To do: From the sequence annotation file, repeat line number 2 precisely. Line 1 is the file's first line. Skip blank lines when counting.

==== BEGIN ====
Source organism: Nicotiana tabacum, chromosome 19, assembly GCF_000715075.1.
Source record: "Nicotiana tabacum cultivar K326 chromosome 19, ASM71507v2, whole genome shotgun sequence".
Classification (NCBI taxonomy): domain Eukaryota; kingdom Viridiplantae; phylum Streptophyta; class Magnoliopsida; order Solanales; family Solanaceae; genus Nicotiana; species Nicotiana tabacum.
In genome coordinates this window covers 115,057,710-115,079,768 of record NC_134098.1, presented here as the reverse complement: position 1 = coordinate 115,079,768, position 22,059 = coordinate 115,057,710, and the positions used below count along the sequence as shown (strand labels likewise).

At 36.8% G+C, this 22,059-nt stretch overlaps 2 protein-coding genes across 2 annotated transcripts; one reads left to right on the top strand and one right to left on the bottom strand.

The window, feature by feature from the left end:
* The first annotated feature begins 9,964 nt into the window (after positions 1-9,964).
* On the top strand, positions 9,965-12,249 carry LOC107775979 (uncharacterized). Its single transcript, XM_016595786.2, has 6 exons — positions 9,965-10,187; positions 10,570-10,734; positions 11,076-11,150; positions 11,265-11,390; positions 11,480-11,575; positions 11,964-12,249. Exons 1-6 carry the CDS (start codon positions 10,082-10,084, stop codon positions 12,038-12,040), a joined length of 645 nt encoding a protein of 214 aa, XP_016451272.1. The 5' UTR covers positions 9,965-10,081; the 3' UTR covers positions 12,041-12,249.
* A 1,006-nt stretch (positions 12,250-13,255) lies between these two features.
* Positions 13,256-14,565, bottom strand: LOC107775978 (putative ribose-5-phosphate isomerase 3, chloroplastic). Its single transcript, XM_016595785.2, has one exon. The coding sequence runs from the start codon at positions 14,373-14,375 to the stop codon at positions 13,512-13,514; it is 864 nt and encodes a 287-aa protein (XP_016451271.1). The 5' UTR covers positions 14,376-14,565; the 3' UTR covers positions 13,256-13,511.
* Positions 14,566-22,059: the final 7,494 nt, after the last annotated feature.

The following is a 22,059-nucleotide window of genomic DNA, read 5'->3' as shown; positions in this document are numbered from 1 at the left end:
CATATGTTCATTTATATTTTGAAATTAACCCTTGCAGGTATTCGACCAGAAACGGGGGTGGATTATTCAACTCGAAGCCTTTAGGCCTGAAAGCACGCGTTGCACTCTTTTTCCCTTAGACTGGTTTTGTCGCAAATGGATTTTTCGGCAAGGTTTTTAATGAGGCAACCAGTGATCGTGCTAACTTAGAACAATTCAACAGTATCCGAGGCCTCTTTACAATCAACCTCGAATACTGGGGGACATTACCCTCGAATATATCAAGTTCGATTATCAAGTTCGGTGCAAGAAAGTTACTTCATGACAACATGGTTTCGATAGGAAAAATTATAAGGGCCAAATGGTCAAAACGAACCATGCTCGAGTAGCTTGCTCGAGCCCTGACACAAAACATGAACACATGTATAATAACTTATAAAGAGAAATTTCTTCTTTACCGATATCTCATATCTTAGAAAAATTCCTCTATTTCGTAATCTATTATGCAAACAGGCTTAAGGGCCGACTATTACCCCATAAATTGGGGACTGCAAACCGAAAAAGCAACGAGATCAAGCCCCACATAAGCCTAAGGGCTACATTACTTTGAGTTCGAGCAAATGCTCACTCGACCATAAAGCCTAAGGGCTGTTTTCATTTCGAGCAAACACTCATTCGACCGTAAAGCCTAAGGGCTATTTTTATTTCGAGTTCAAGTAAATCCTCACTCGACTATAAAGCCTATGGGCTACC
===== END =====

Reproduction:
Source record: "Nicotiana tabacum cultivar K326 chromosome 19, ASM71507v2, whole genome shotgun sequence".